January 11, 2011
STATE OF NEW JERSEY, PLAINTIFF-RESPONDENT,
MOHAMMED AMERI, DEFENDANT-APPELLANT.
On appeal from the Superior Court of New Jersey, Law Division, Morris County, Municipal Appeal No. 09-15.
NOT FOR PUBLICATION WITHOUT THE APPROVAL OF THE APPELLATE DIVISION
Submitted January 5, 2011 - Decided
Before Judges Fisher and Sapp-Peterson.
Defendant appeals his conviction for driving while his license was suspended, N.J.S.A. 39:3-40, arguing the State failed to identify him as the operator of the vehicle at the time in question. We reject this argument and affirm.
The evidence the municipal judge found credible came from Officer Thomas E. Pomeroy, who testified he was on patrol in Parsippany-Troy Hills during the afternoon of August 18, 2008, when he observed a blue Pontiac on Littleton Road make a right turn. The officer testified that the driver -- upon seeing the police vehicle -- gave an "oh, my gosh, it's the police kind of response, pretty much like deer in the headlights." Consequently, the officer ran the license plate numbers and learned that the license of the registered owner was suspended. The officer turned his vehicle around and proceeded into the apartment complex the blue Pontiac had entered, arriving at the Pontiac's location within "about 60 to 90 seconds." By that time, the Pontiac's occupants had already exited the vehicle.
During the discussion with the officer at the scene, defendant acknowledged he was the Pontiac's registered owner but denied that he was operating the vehicle, claiming instead the driver was a relative of his. The officer was not convinced and gave defendant a summons.
At trial, it was stipulated that defendant's license was suspended at the time, and the officer testified that defendant was operating the vehicle on Littleton Road.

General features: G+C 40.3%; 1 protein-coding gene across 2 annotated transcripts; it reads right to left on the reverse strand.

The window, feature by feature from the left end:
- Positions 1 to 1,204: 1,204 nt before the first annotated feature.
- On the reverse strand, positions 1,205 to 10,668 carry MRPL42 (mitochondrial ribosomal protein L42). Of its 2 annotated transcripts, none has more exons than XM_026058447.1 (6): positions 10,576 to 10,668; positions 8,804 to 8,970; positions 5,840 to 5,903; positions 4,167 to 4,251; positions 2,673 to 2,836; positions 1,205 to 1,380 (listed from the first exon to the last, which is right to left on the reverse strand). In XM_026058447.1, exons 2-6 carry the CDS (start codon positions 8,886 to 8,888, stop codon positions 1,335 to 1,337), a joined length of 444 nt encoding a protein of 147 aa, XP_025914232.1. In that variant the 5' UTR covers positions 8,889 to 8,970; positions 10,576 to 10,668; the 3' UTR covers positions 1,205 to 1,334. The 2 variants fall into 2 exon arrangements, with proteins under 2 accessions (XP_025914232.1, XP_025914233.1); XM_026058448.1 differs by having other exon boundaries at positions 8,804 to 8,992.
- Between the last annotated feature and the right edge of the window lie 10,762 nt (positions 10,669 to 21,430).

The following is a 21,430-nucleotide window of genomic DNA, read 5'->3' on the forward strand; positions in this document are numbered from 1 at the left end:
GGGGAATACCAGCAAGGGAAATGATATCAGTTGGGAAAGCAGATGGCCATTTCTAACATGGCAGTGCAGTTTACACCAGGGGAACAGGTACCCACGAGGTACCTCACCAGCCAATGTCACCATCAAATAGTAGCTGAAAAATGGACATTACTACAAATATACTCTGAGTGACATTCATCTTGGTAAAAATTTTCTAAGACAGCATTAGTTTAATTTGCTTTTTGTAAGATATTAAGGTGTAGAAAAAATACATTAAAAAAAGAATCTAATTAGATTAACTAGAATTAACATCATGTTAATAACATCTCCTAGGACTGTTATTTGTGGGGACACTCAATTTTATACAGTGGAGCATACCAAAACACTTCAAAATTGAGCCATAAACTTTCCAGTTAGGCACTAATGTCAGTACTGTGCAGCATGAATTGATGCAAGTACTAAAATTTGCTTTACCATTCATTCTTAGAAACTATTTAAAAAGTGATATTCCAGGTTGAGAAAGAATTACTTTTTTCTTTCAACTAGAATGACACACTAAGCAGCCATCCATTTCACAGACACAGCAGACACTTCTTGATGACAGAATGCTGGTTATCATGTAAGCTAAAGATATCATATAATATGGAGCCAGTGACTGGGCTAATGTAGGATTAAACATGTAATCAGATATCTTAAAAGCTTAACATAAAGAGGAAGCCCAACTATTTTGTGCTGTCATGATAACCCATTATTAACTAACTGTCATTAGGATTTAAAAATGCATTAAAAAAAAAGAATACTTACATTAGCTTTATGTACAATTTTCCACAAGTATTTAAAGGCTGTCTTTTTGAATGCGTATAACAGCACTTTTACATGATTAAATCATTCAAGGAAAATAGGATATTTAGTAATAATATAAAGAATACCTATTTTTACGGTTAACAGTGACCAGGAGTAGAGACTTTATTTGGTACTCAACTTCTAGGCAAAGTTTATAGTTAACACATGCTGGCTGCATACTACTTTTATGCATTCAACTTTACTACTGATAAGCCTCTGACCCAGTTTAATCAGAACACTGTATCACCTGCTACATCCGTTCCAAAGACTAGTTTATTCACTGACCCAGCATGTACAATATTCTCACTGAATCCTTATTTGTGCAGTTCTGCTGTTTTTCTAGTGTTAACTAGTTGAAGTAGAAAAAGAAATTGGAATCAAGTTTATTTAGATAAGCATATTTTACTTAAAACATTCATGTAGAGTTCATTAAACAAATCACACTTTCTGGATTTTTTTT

During direct examination, Officer Pomeroy was asked whether "the individual [he] spoke with that afternoon" was in court. The officer said he was but was not asked to point out that individual. Based largely on that omission, defendant appealed to the Law Division, which rejected his arguments and found defendant guilty, and now this court, arguing in a single point that:
THE STATE FAILED TO PROVE THE DEFENDANT GUILTY BEYOND A REASONABLE DOUBT.
We find insufficient merit in this argument to warrant discussion in a written opinion. R. 2:11-3(e)(2). We add only the following brief comments.
It is true the prosecutor's request that Officer Pomeroy make an in-court identification during direct examination was inartful. The officer testified that the vehicle operator was in the courtroom but was not asked to point specifically toward him. The fact that defendant was the individual who was driving while his license was suspended, however, was inferable from all the evidence. For example, Officer Pomeroy repeatedly referred in his testimony to the operator of the vehicle as Mr. Ameri. In addition, the testimony of defendant's sister-in-law, who claimed she and not defendant was driving the Pontiac on August 18, 2008, also bridged any arguable missing link in the State's proofs by acknowledging that the "gentleman" to defense counsel's "left" at counsel table -- meaning defendant -- was present during the motor vehicle stop on August 18, 2008. Indeed, defendant himself, during his testimony, acknowledged his presence at the motor vehicle stop. The judge was free to find from this evidence that it was defendant and not some other person whom Officer Pomeroy identified in court as the operator of the vehicle on the occasion in question.
Ultimately, the judge found Officer Pomeroy's testimony to be credible and found in rather strong terms that defendant's testimony -- as well as the testimony offered by defendant's other witnesses -- unworthy of belief. On appeal, the Law Division judge properly gave due regard to the municipal judge's credibility findings and, based on the evidence in the record, found defendant guilty; he also imposed the same penalties that were imposed by the municipal judge.
Our standard of review requires that we defer to a judge's factual findings. State v. Locurto, 157 N.J. 463, 474 (1999). In deferring to those findings and in concluding the State presented sufficient evidence identifying defendant as the operator of a motor vehicle on August 18, 2008, we reject defendant's arguments.
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